23 Female Cartoonists On Drawing Their Bodies -
“I look forward to the time when honest depictions of women’s bodies are a normal thing to look at, instead of some kind of statement.”—Anya Ulinich
“At their best, autobiographical stories allow us to experience empathy for others and perhaps learn something new about ourselves. If that’s empowering young female creators to talk openly about their lives (sexual and otherwise), great. If that’s opening a window for dialogue about the female experience in the context of a largely white, male-dominated field? Also great.” —Lucy Bellwood
“In my early comics, all of my girl characters were super idealized and cute — they looked how I wished I could look.” —Megan Kelso
“I like to have fun with conventional images of what ‘beautiful’ and ‘feminine’ mean to this culture… I think many women have a lot of ambiguity about their self image.” —Roberta Gregory
(Source: fantagraphics, via politicsprose)
Who is the most amazing woman who ever lived. -
celebrenithil:I am looking for the female equivalent to Tycho Brahe, someone who’s life was full of both achievement and adventure. A woman who has a list of great deeds (such as discovering a supernova) and…
I’m not done reading the list of amazing women people have contributed, but it is such a great - and IMPORTANT - thread that everyone should read.
Historical women! Women scientists! Women leaders! Women of color! Women with disabilities! Women fighting in wars and kicking butts and taking names and saving lives and freeing themselves and others and making music and taking lovers and taking care of children and spearheading revolutions and living to old age or dying for their causes (◡‿◡✿)
And also, keep that link so that every time you stumble upon one of those douchecanoes saying “what have women ever done??”, link them to it and just RUB THEIR FACES IN IT UNTIL THEY BLEED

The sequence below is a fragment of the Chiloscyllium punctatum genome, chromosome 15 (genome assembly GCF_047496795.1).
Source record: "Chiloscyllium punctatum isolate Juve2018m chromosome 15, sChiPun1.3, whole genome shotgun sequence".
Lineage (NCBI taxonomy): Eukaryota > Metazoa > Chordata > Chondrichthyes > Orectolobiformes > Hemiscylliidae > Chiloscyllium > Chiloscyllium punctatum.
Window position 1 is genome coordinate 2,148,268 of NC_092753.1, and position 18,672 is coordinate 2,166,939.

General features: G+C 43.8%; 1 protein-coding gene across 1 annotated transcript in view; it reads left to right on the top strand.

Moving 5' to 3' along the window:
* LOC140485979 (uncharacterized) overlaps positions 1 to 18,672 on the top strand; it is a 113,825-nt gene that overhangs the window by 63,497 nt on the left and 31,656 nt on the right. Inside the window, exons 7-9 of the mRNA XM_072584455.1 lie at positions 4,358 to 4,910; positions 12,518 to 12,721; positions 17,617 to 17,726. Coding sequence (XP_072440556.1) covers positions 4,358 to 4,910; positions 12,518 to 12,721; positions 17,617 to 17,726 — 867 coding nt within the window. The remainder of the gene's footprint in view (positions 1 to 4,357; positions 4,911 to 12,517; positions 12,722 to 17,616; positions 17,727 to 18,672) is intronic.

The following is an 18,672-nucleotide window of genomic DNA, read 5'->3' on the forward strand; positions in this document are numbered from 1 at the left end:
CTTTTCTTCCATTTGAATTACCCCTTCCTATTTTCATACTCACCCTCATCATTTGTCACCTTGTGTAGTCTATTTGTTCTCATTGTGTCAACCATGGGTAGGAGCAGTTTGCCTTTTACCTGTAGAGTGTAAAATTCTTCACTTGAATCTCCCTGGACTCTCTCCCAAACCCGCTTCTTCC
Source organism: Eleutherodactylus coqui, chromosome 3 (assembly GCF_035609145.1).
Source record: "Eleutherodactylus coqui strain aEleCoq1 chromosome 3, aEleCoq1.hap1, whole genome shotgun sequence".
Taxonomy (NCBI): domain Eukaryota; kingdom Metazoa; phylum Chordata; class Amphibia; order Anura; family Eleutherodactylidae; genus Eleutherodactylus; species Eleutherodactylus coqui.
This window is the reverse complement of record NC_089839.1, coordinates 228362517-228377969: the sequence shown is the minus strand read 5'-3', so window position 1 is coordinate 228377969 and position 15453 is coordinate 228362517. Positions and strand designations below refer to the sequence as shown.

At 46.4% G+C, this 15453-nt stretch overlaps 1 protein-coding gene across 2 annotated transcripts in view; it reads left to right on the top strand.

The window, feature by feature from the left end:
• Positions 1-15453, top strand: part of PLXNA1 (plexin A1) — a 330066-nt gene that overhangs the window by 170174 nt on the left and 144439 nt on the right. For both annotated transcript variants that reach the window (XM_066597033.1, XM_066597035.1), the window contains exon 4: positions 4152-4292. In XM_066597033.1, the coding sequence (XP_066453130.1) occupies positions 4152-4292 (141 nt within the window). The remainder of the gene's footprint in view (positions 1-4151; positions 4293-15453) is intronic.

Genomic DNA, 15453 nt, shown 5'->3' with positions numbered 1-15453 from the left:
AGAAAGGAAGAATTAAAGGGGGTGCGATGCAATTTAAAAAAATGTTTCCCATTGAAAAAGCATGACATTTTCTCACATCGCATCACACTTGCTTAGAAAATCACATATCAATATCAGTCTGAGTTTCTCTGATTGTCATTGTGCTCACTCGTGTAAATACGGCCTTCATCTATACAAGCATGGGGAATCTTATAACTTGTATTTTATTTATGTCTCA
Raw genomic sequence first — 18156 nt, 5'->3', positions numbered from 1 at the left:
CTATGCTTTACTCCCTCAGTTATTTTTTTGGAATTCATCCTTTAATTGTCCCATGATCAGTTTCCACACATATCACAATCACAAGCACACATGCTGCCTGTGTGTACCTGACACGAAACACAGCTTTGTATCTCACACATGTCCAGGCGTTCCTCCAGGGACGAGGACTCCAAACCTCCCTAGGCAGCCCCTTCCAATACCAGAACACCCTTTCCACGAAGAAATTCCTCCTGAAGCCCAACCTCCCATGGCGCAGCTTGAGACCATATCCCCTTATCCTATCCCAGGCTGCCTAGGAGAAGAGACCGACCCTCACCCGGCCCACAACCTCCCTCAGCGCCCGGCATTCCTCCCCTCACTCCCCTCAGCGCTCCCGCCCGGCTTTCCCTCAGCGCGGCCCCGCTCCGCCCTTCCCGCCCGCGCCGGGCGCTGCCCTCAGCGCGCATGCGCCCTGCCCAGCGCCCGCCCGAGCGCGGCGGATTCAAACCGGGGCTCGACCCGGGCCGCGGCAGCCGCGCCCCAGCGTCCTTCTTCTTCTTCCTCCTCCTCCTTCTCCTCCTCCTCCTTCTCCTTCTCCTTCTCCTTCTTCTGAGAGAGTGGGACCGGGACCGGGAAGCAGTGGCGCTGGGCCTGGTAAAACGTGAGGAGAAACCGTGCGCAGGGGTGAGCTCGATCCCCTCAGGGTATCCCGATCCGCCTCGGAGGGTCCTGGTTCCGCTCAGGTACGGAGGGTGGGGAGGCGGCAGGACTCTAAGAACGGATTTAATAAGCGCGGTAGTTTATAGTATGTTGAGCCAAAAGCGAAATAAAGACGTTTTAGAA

Always reblog amazing women.
“I do the same thing over and over, improving bit by bit. There is always a yearning to achieve more. I’ll continue to climb, trying to reach the top, but no one knows where the top is.”
FOOD WEEK: Day 4
Turning 14 in Cincinnati -
"I worry about surviving."
Let’s Tell This Story Properly | Granta Magazine -
Jennifer Nansubuga Makumbi :: 2014 Commonwealth Short Story Prize winner
The Art of Neil Gaiman - Boing Boing
Late lunch :: curry udon (カレーうどん) with egg and green onions #WhatIMadeForLunch
12 Tips for Raising a Child Who Won't Sexually Assault | Psychology Today
Ezra Update: Japanese alum's 1886 notebook returns to Ithaca
You’re Eating Fake Tortillas, and Diana Kennedy Is Pissed About It
“Why is it that we have allowed people who are totally incompetent in food to design our food?” Diana Kennedy was saying, her gray and white hair lifting lightly in the breeze. “Our food doesn’t have the flavor it used to have. I remember the chile poblanos, full of flavor, thin-fleshed, very dark green, and that big. Now ¡olvidalo!”
“Forget it,” she said. Today, there is actually a four in ten chance a chile poblano served to you anywhere in Mexico has been imported, most likely from China. Kennedy knows this, and the truth seems to burn through her entire being.
A living legend in food, Kennedy started exploring the markets of Mexico’s towns and villages more than fifty years ago, meeting cooks and gathering plants and recipes with the precision of a ethnobotanist. It has been her lifelong project of achieving total intimacy with Mexico’s native ingredients.
Sitting at Kennedy’s outdoor dining table with a tiny glass of mezcal before me, I struggled to imagine the flavor of the chile poblanos back then because fifty years ago, Mexico and the planet were simply different places than they are now. There were less people, for one, and probably a lot less contaminants in the air, in the soil, in the water. In our lives.
There was no transgenic corn in Mexico fifty years ago, and definitely none imported from the United States—as there is today—not in the land where science has agreed that corn was born.
At 91 years old, Diana is old enough to remember what that Mexico tasted like. Her palate fuels her ideas—and anger.
“People are losing taste, especially in the US, and then it passes to Mexico,” Kennedy told me. “It’s ridiculous, but then nobody has paid attention to the agriculture in Mexico.”